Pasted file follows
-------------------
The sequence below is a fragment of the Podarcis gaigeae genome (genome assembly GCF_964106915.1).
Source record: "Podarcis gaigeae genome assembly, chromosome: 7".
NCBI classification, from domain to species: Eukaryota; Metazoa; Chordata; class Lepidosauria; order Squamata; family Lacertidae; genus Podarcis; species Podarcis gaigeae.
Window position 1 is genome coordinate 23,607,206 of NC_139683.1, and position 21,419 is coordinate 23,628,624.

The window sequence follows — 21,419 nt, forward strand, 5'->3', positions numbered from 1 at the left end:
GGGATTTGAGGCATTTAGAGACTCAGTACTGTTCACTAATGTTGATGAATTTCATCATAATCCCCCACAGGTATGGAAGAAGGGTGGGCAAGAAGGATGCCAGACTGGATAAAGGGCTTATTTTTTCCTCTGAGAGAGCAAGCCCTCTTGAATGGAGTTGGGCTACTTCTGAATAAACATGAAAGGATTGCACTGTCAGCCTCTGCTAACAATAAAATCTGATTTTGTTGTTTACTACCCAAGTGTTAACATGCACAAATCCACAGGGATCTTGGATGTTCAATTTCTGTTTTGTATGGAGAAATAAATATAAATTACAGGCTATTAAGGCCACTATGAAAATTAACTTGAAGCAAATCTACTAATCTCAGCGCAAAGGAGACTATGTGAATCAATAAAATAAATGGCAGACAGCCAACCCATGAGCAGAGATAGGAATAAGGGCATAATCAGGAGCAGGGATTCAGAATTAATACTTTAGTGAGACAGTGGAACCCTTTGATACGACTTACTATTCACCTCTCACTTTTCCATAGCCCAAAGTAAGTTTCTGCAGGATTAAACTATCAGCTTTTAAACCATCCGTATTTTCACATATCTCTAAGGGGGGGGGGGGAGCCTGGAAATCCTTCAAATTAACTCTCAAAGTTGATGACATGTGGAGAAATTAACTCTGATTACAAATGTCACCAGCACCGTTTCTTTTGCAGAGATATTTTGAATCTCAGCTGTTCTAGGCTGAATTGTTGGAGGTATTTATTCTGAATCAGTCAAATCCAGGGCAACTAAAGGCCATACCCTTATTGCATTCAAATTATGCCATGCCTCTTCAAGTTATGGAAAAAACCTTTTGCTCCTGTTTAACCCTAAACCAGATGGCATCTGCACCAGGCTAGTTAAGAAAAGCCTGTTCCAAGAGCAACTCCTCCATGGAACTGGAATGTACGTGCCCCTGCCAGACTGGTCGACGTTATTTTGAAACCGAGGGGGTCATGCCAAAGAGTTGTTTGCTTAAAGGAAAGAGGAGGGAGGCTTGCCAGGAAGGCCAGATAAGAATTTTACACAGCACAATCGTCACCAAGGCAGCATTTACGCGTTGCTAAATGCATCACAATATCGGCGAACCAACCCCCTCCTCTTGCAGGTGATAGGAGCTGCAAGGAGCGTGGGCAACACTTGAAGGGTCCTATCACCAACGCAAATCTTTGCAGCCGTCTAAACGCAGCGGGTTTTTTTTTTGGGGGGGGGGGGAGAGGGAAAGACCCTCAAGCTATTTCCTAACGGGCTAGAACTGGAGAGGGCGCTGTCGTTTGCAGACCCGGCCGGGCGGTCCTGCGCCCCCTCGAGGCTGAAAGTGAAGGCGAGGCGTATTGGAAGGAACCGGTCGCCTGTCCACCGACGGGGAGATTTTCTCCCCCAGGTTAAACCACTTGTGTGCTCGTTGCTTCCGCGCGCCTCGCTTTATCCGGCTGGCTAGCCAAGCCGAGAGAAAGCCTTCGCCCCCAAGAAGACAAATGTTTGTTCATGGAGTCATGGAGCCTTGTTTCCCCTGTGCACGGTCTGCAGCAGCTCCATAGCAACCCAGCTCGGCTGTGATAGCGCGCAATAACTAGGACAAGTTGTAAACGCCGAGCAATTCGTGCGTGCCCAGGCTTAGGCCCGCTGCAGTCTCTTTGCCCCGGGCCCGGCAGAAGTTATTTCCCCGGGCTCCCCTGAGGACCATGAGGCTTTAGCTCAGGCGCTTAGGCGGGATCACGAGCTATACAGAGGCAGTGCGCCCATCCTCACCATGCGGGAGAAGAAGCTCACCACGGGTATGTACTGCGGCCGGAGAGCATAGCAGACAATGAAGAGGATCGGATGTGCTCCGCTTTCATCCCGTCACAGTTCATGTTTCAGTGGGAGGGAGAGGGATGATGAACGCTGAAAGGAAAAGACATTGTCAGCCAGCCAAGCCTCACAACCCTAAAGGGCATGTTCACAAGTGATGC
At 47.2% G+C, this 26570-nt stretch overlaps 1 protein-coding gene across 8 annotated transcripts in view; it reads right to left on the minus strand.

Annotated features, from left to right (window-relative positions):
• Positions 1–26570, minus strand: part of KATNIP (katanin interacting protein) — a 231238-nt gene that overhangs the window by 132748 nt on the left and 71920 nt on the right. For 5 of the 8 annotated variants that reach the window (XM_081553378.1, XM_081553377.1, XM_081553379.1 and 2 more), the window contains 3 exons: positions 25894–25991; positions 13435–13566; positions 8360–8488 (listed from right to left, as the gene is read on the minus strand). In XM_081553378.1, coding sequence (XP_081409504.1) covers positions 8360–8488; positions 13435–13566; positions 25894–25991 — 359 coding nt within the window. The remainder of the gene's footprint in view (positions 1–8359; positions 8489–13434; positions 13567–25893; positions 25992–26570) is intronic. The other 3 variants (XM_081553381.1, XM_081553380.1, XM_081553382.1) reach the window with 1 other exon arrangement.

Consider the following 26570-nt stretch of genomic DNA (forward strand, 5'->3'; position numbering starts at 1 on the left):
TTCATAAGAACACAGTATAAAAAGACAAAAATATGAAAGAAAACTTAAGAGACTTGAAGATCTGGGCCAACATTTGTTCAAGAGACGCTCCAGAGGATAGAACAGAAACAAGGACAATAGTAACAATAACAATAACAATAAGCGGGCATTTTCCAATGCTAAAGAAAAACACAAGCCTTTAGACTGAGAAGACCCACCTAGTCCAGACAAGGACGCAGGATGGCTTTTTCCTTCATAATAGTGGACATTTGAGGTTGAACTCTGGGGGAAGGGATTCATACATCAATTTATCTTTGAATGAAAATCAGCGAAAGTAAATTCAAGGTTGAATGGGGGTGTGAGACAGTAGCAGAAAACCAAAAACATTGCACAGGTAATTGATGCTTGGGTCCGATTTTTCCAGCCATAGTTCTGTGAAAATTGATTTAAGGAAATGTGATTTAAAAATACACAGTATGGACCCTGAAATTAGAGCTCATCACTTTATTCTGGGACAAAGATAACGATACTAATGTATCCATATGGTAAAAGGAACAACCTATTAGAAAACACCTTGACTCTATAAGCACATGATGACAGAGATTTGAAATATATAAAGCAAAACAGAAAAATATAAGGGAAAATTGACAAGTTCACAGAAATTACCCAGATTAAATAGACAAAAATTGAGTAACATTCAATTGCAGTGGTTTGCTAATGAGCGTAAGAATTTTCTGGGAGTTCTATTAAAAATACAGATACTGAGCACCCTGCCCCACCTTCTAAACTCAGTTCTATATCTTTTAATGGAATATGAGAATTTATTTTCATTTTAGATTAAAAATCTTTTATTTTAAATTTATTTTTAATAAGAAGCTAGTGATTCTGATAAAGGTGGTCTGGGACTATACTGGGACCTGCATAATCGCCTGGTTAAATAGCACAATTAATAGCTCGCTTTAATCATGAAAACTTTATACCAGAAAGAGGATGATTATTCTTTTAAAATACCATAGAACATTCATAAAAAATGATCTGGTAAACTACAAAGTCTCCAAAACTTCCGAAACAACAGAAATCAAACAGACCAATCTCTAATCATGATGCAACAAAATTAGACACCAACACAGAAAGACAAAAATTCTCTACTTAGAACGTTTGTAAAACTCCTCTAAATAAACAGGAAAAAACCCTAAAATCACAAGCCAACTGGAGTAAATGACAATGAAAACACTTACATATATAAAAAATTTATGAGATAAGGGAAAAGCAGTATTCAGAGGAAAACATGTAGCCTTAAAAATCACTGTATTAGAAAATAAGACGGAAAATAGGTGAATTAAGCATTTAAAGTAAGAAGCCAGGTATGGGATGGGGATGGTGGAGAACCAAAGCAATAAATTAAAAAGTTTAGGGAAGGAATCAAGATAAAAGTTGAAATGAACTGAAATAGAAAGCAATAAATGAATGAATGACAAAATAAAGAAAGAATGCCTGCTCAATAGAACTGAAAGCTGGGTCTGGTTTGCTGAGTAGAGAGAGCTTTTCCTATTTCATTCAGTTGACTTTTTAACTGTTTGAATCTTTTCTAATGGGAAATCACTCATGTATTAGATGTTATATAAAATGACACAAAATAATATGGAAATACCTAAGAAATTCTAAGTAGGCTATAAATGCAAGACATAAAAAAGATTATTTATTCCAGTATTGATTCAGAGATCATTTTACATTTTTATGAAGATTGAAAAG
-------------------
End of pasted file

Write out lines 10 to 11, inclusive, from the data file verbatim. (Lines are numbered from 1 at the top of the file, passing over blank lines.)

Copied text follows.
Consider the following 26570-nt stretch of genomic DNA (forward strand, 5'->3'; position numbering starts at 1 on the left):
TTCATAAGAACACAGTATAAAAAGACAAAAATATGAAAGAAAACTTAAGAGACTTGAAGATCTGGGCCAACATTTGTTCAAGAGACGCTCCAGAGGATAGAACAGAAACAAGGACAATAGTAACAATAACAATAACAATAAGCGGGCATTTTCCAATGCTAAAGAAAAACACAAGCCTTTAGACTGAGAAGACCCACCTAGTCCAGACAAGGACGCAGGATGGCTTTTTCCTTCATAATAGTGGACATTTGAGGTTGAACTCTGGGGGAAGGGATTCATACATCAATTTATCTTTGAATGAAAATCAGCGAAAGTAAATTCAAGGTTGAATGGGGGTGTGAGACAGTAGCAGAAAACCAAAAACATTGCACAGGTAATTGATGCTTGGGTCCGATTTTTCCAGCCATAGTTCTGTGAAAATTGATTTAAGGAAATGTGATTTAAAAATACACAGTATGGACCCTGAAATTAGAGCTCATCACTTTATTCTGGGACAAAGATAACGATACTAATGTATCCATATGGTAAAAGGAACAACCTATTAGAAAACACCTTGACTCTATAAGCACATGATGACAGAGATTTGAAATATATAAAGCAAAACAGAAAAATATAAGGGAAAATTGACAAGTTCACAGAAATTACCCAGATTAAATAGACAAAAATTGAGTAACATTCAATTGCAGTGGTTTGCTAATGAGCGTAAGAATTTTCTGGGAGTTCTATTAAAAATACAGATACTGAGCACCCTGCCCCACCTTCTAAACTCAGTTCTATATCTTTTAATGGAATATGAGAATTTATTTTCATTTTAGATTAAAAATCTTTTATTTTAAATTTATTTTTAATAAGAAGCTAGTGATTCTGATAAAGGTGGTCTGGGACTATACTGGGACCTGCATAATCGCCTGGTTAAATAGCACAATTAATAGCTCGCTTTAATCATGAAAACTTTATACCAGAAAGAGGATGATTATTCTTTTAAAATACCATAGAACATTCATAAAAAATGATCTGGTAAACTACAAAGTCTCCAAAACTTCCGAAACAACAGAAATCAAACAGACCAATCTCTAATCATGATGCAACAAAATTAGACACCAACACAGAAAGACAAAAATTCTCTACTTAGAACGTTTGTAAAACTCCTCTAAATAAACAGGAAAAAACCCTAAAATCACAAGCCAACTGGAGTAAATGACAATGAAAACACTTACATATATAAAAAATTTATGAGATAAGGGAAAAGCAGTATTCAGAGGAAAACATGTAGCCTTAAAAATCACTGTATTAGAAAATAAGACGGAAAATAGGTGAATTAAGCATTTAAAGTAAGAAGCCAGGTATGGGATGGGGATGGTGGAGAACCAAAGCAATAAATTAAAAAGTTTAGGGAAGGAATCAAGATAAAAGTTGAAATGAACTGAAATAGAAAGCAATAAATGAATGAATGACAAAATAAAGAAAGAATGCCTGCTCAATAGAACTGAAAGCTGGGTCTGGTTTGCTGAGTAGAGAGAGCTTTTCCTATTTCATTCAGTTGACTTTTTAACTGTTTGAATCTTTTCTAATGGGAAATCACTCATGTATTAGATGTTATATAAAATGACACAAAATAATATGGAAATACCTAAGAAATTCTAAGTAGGCTATAAATGCAAGACATAAAAAAGATTATTTATTCCAGTATTGATTCAGAGATCATTTTACATTTTTATGAAGATTGAAAAG